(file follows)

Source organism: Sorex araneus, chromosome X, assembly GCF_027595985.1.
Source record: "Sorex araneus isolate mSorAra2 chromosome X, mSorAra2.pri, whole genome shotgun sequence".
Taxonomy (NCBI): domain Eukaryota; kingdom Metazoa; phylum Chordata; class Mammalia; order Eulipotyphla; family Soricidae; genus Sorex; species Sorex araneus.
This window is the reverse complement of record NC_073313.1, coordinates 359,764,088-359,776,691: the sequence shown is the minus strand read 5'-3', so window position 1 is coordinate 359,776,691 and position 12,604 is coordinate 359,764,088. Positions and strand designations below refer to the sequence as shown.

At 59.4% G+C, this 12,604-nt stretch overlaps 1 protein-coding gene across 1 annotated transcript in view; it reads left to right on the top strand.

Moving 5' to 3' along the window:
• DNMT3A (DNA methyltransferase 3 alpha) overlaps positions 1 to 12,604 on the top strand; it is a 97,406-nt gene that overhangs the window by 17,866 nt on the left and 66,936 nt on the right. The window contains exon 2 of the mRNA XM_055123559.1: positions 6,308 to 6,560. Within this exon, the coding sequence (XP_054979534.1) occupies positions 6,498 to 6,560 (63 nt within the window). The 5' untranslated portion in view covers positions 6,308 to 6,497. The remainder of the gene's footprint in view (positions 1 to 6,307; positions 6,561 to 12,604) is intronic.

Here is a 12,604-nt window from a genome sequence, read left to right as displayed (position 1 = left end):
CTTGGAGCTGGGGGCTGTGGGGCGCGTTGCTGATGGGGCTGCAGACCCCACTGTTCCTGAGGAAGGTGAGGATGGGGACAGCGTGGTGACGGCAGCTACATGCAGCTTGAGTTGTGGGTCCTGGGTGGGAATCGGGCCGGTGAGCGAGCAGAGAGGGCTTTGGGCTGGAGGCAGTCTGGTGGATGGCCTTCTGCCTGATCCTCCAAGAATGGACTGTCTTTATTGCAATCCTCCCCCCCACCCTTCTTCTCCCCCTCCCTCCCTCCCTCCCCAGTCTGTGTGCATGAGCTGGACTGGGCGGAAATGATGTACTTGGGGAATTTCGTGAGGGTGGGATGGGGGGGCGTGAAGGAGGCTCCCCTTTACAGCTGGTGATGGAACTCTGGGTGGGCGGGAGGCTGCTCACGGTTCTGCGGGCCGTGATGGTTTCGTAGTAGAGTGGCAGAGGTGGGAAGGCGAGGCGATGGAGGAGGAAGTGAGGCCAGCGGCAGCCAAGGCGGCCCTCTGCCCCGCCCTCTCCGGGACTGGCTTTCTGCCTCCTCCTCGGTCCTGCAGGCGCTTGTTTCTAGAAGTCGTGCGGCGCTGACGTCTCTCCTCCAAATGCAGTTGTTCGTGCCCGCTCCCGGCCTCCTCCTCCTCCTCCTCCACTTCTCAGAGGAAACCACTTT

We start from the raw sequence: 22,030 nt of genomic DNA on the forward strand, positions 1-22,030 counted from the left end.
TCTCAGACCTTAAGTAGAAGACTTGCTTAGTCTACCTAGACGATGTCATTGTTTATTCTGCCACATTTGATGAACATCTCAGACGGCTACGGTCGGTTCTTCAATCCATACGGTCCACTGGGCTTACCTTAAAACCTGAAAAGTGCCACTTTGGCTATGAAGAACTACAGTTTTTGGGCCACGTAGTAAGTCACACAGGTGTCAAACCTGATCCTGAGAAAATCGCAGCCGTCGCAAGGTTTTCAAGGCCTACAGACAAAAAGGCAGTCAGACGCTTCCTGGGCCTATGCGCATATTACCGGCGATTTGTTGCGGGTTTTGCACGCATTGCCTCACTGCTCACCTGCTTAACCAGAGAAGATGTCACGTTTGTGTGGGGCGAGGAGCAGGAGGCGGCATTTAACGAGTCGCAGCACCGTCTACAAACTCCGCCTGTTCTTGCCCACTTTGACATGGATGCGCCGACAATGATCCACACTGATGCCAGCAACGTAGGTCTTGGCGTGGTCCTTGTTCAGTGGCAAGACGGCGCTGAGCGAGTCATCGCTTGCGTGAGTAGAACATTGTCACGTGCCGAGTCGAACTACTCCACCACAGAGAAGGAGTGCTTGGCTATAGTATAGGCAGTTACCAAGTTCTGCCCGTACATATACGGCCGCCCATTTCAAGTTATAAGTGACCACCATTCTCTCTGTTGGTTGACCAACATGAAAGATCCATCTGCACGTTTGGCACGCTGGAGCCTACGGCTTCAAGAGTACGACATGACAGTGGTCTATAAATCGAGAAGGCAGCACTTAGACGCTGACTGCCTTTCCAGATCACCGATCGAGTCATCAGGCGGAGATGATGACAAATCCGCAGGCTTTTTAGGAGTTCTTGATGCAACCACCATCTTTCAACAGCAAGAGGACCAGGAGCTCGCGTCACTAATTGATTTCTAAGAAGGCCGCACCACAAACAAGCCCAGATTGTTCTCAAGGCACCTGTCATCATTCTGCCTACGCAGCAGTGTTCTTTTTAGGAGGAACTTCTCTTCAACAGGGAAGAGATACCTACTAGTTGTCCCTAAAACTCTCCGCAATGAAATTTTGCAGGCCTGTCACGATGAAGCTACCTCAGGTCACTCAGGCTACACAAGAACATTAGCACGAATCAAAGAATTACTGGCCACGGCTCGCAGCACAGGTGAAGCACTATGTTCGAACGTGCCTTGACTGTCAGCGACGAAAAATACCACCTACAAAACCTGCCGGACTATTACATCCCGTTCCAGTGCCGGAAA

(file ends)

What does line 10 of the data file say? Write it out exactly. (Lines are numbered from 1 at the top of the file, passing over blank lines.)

We start from the raw sequence: 22,030 nt of genomic DNA on the forward strand, positions 1-22,030 counted from the left end.